- Japan is the land of Onsen. These hot springs have been lauded for centuries for their health benefits and also for their rejuvenating effect on the mind and spirit due to the beauty of their locations. In this article we will guide you to the best hidden Onsen in Japan and some of them are even easily accessible from major cities like Tokyo, Osaka, and Kanazawa. Travel to sacred mountains, enjoy outdoor baths with milky waters, see the Hells of Beppu, and whatever else you can dream of! Read on to find out how to properly use a Japanese hot spring, where to find a private Onsen, and how to locate budget-friendly, local public baths. Get the Hidden Onsen Experience Near Tokyo If you’re spending your vacation mainly in Tokyo but still want to enjoy an authentic and historical Onsen town, then Hakone Onsen, in Kanagawa, is your answer. Surrounded by natural beauty such as mountains and the well-known Lake Ashi (Ashinoko), full of attractions like boat rides and cable cars, as well as great local cuisine, Hakone is a great day trip or weekend destination. There are a number of Ryokan and public baths in this picturesque area all sourced from natural spring water. Hakone For a classic Onsen vibe surrounded by nature we recommend Tenzan. This large complex has everything you need to enjoy your day including Tatami rooms for resting and a sauna as well as a number of baths only 1300yen. For a unique hot spring experience, we recommend Yunessun, a kind of Onsen theme park. Those who are shy, rejoice! This complex is bathing suit friendly! There are also a variety of special baths: a wine bath, coffee bath, and a green-tea bath, so which do you want to try? Tattoo wearers can enjoy the ‘Yunessun’ area (swimwear area) if their tattoos are covered by swimwear or a rash guard. They are available for rent.URL:・Tenzan Onsenkyo・Hakone Yunessun Hakone Yuneesun Hot Spring Fun close to Osaka Legends say that the gods themselves created the oldest Onsen town in Japan, Arima Onsen, in Hyogo Prefecture. Arima is in the mountains beyond Kobe and is surrounded by beautiful foliage and views as well as narrow alleyways perfect for strolling, this ancient town is also one of the few places in Japan where you can spot real Geisha. Unlike other hot springs, the water here is not of volcanic origin but rising naturally from the Earth’s bedrock, as a result it is especially full of nutrients. Arima Onsen Legends say that the gods themselves created the oldest Onsen town in Japan, Arima Onsen, in Hyogo Prefecture. Arima is in the mountains beyond Kobe and is surrounded by beautiful foliage and views as well as narrow alleyways perfect for strolling, this ancient town is also one of the few places in Japan where you can spot real Geisha. Unlike other hot springs, the water here is not of volcanic origin but rising naturally from the Earth’s bedrock, as a result it is especially full of nutrients. There are two types of springs native to the area, Kinsen and Ginsen, translated respectively as Gold and Silver. You can try both types at Kin no Yu and Gin no Yu, Arima’s public bath. It’s recommended to buy a two-for-one pass to use both for a discount. If you opt for this plan then you need to bring your own towel, but soap and shampoo are included in the price. URL:Kin no yu and Gin no yu Ginnoyu Head North for a Winter Wonderland Hot Spring Adventure Ginzan Onsen, in Yamagata Prefecture might be Japan’s most charming winter village. Witness traditional Japanese architecture hugging the river that runs through the center of Ginzan which also features a huge waterfall. The name means silver mine hot spring, referring to the town’s history. Cold weather and great spring water also mean that exceptional Sake is brewed in this area. For a modern public bath with interesting triangular shaped pools try Shirogane-yu. Or if you’re interested in private baths that can be reserved, Omokage-yu, it’s JPY2,000 for 50 minutes. URL:Ginzan Onsen(pdf) GinzanOnsen Nyuton zan Nestled in the mountains of Akita prefecture you’ll find Nyuto Onsen. This charming hot spring resort town remains relatively unknown, even in modern times. There is one natural outdoor spring, Ippon-matsu Onsen, located on one of the areas many hiking trails. Anyone can use it free of charge, but there is no changing room or any facilities. We recommend staying at one of the charming Ryokan in the area and purchasing the Yumeguri-cho pass so that you can use any of the local baths. Tsurunoyu is a popular choice and the oldest Ryokan in the area. There you will discover milky waters, indoor baths, and a large mixed outdoor bath with an infinity pool feel. Tsurunoyu Onsen Explore Onsen in Neighboring Beauties; Gunma and Nagano Kusatsu Onsen , in Gunma Prefecture, is a beautiful hot spring town that rose to fame after a German doctor recommended the waters for their health benefits. In Kusatsu you will find cobalt blue waters, hiking, skiing, and even an active volcano. It is claimed that the waters can cure any sickness (except love sickness of course). Try Otakinoyu which features wooden pools with different temperatures for those who find standard Onsen temperature a tad too hot. Or famed Sainokawara Rotenburo, one of Japan’s largest outdoor baths which can hold up to 100 bathers. Read More:・Kusatsu Onsen Overview・The Quintessential Onsen Experience: Kusatsu by Night・What to Eat in Kusatsu OnsenURL:Kusatsu Onsen Portal site Kusatsu Onsen Kusatsu Onsen Chiyono-yu In the year 989 a divine message was whispered about a water that can cure 40,000 illnesses, or so ancient legend says. The site of that water is Shima Onsen Overview, also in Gunma. Hinatami Yakushido, a Temple dedicated to the Buddha of healing is on the spot of the hot spring. This area has 42 wellsprings registered and most gush forth naturally. These springs are said to be beneficial for skin and digestion and spring drinking water is also available. There are three public baths open 7 days a week in this Onsen town, and they are called Kami no Yu, Kawahara no Yu, and Gomuso no Yu. Tourists may bathe from 9:00-15:00, after that they are reserved for locals. Read More:・What to Do in Shima Onsen・The Magic of SekizenkanURL:Shima Onsen Association Shima Onsen Hidden Onsen near Historical Kanazawa Travel to Kaga Onsen, in Ishikawa prefecture, for water that comes from one of Japan’s sacred mountains – Mount Hakusan. There are three main hot spring areas here, and a legend of a Buddhist priest on a pilgrimage that goes along with them. There is Yamanaka Onsen which is called “the rejuvenating” due to its revitalizing properties. Yamashiro Onsen, also known as “the versatile”, both secular and extravagant, it is known for its performing arts and festivals. Finally, Katayamazu Onsen, or “the rejoicing”. With its beautiful views of Mount Hakusan and large lake it is easy to see where it got its name. Kaga Onsen is just 25 minutes from Kanazawa by train, with local bus service to the various Onsen areas. Yamashiro Onsen Katayamazu Onsen Travel to the Ultimate Onsen Destinations; Shikoku and Kyushu Get spirited away at Dogo Onsen, in Ehime Prefecture. This hot spring is in the city of Matsuyama and the area around the Onsen still has the vibe of a hot spring resort without sacrificing the conveniences of city life. The design of this Onsen partially inspired Yubaba’s Bath House in Studio Ghibli’s Spirited Away. It is also known as a bath frequented by the Japanese Imperial family. Dogo Onsen Honkan has two types of baths as well as a number of different price plans. These could include tea and a snack, or even touring the bathing facility reserved for the Emperor. As of January 2019 it is under construction so if it is unavailable during your stay try nearby Tsubaki no Yu, which uses the same spring water.URL:Dogo Onsen Official Dogo Onsen Honkan Dogo Onsen Kamino-yu Finally, we invite you to visit the city of steam, Beppu Onsen, in Oita Prefecture. This Onsen has the largest volume of hot spring water in Japan and as a result the entire city gives off puffs of steam. Visit the Hells of Beppu while you are here to see a variety of different colored ponds ranging from cobalt blue to bright red. Hell bus tours are available and there are plenty of foot baths to rest your feet as you travel. Visitors are recommended to try Jigokumushi, or hell-steamed cuisine. At the Jigokumushi Kobo Steam Cooking Center (Jigokumushi Kōbō Kannawa) you are even welcome to bring your own ingredients. Try Takegawara Onsen, a public bath with a fee of 100 yen which also features sand baths. Or if you want to get messy before getting clean, head to Beppu Onsen Hoyo Land Kon-ya Jigoku for mud baths!Read More:・Nightlife in Beppu City・What to Do in Beppu・Kannawa Onsen - The Hottest Place in Beppu・Onsen Hopping in Kyushu Peppu Onsen How Do I use Hidden Onsen in Japan? Are there any rules? Smaller towns will likely have little to no English assistance so let us tell you the basics. Here are some Onsen instructions; at the entrance to the baths you will find two different colored curtains with Kanji on them indicating which gender the bath is for. It’s simple to remember, blue is for men, and red is for women. Generally, there will be a locker for your shoes outside, and on the inside you will find more lockers. These are for your clothes! How Do I use Hidden Onsen Visitors often feel shy about getting naked with strangers so you can use a small towel for modesty as you head to the bathing area. The most important notes are, shower and properly wash your body and hair before getting in the bath, and do not put your towel into the bath. A final important note is that most Onsen in Japan do not allow visitors with tattoos. We hope that you can visit some of these Onsen during your stay in Japan. Happy bathing! ©NAVITIME JAPAN. Travel Info Check out our travel tips to make your trip better!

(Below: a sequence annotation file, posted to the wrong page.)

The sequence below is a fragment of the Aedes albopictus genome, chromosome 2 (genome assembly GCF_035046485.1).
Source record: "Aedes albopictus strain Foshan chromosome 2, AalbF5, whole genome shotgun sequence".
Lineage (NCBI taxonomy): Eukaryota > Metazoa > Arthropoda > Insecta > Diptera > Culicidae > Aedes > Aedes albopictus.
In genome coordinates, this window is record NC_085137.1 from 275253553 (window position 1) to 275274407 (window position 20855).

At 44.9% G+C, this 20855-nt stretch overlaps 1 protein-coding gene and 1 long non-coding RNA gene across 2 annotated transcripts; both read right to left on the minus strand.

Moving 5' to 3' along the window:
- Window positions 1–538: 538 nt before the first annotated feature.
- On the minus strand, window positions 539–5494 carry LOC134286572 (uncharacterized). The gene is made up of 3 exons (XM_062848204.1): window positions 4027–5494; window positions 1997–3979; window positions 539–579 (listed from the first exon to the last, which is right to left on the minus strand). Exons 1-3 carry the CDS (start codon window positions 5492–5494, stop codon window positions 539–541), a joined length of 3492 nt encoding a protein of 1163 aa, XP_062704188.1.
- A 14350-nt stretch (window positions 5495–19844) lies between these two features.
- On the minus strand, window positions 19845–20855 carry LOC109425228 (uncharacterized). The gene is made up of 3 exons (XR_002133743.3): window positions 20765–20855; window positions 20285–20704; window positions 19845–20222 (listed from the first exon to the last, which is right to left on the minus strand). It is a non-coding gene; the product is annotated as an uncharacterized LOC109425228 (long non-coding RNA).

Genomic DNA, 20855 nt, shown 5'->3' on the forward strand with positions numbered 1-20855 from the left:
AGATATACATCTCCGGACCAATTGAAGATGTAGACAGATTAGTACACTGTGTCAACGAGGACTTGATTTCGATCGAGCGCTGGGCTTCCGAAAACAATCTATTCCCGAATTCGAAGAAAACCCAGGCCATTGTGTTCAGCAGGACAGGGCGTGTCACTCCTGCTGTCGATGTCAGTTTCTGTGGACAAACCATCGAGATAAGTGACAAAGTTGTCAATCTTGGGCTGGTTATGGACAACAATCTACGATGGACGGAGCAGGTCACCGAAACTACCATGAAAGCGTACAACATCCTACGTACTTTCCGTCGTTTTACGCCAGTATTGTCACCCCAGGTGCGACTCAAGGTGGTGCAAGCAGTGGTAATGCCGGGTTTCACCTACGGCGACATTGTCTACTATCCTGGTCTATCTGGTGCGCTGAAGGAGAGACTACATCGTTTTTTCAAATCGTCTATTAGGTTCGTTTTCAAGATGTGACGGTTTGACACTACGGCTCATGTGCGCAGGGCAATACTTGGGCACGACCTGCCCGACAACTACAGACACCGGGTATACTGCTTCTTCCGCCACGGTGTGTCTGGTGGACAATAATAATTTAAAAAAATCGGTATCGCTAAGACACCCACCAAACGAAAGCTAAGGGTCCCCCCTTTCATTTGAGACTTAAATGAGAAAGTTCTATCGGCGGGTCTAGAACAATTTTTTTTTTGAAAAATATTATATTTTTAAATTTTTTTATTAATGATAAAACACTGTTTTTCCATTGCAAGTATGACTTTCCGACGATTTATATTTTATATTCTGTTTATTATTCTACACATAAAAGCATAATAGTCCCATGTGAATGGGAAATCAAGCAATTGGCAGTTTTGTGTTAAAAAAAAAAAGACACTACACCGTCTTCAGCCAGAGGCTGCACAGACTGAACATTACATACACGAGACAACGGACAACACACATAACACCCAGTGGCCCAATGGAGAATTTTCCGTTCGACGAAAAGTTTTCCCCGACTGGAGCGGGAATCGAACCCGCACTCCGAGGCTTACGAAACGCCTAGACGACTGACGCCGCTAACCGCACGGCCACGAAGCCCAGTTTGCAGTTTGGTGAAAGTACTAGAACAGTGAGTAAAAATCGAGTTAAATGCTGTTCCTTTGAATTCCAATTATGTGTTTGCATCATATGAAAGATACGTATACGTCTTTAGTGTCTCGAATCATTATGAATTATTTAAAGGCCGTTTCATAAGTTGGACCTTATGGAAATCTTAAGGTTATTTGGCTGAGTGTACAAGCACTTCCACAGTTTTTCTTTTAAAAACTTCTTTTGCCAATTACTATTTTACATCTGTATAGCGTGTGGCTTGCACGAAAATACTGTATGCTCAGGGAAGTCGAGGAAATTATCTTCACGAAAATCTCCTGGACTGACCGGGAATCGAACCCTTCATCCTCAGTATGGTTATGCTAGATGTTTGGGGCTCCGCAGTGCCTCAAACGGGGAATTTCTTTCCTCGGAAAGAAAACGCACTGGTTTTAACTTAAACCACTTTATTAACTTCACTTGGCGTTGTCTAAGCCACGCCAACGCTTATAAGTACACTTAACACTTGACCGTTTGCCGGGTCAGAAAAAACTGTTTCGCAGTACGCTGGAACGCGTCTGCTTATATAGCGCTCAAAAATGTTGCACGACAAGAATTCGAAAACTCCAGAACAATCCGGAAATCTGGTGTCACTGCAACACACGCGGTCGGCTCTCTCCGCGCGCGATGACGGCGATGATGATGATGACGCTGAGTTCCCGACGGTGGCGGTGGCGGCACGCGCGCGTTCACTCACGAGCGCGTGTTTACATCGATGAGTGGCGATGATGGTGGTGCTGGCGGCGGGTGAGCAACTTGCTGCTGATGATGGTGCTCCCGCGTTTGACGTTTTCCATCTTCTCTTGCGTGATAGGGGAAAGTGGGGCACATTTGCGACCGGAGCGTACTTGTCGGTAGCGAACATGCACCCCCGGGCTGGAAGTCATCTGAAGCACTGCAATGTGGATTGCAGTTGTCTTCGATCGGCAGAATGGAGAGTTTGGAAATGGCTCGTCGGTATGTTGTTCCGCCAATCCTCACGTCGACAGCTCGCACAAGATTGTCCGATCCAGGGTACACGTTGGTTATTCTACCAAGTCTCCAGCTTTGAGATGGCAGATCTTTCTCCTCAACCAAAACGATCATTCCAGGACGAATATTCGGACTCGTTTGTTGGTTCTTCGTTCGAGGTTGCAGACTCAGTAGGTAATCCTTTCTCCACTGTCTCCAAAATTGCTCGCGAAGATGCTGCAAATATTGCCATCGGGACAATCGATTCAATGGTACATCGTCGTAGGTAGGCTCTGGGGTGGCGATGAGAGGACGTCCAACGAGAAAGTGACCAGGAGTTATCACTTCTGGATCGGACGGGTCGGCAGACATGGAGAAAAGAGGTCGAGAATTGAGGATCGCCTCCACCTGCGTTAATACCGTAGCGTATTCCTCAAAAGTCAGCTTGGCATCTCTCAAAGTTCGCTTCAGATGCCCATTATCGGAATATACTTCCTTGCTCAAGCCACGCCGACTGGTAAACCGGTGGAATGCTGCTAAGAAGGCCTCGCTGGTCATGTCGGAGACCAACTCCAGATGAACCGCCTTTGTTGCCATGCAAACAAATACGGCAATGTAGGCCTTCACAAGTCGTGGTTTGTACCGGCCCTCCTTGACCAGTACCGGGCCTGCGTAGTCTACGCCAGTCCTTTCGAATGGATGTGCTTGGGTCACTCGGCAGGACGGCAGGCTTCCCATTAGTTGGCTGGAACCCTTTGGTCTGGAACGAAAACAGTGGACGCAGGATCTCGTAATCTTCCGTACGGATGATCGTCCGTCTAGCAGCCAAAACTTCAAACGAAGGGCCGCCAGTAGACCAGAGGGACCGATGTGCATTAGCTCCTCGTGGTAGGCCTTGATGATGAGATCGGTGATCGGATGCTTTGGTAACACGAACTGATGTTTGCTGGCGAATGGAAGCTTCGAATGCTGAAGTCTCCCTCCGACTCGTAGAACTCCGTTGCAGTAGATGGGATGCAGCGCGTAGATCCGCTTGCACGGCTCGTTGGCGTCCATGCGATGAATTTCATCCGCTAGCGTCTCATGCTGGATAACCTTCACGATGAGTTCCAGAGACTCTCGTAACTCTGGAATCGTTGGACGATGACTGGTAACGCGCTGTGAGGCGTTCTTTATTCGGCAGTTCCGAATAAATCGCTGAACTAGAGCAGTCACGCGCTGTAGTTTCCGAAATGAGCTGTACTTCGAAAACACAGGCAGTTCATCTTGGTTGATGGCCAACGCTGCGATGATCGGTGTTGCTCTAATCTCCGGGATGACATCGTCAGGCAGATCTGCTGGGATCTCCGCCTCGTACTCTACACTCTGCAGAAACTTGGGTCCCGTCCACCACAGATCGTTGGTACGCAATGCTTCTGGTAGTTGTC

Hot Spring Bathing in the Kaga Region of Ishikawa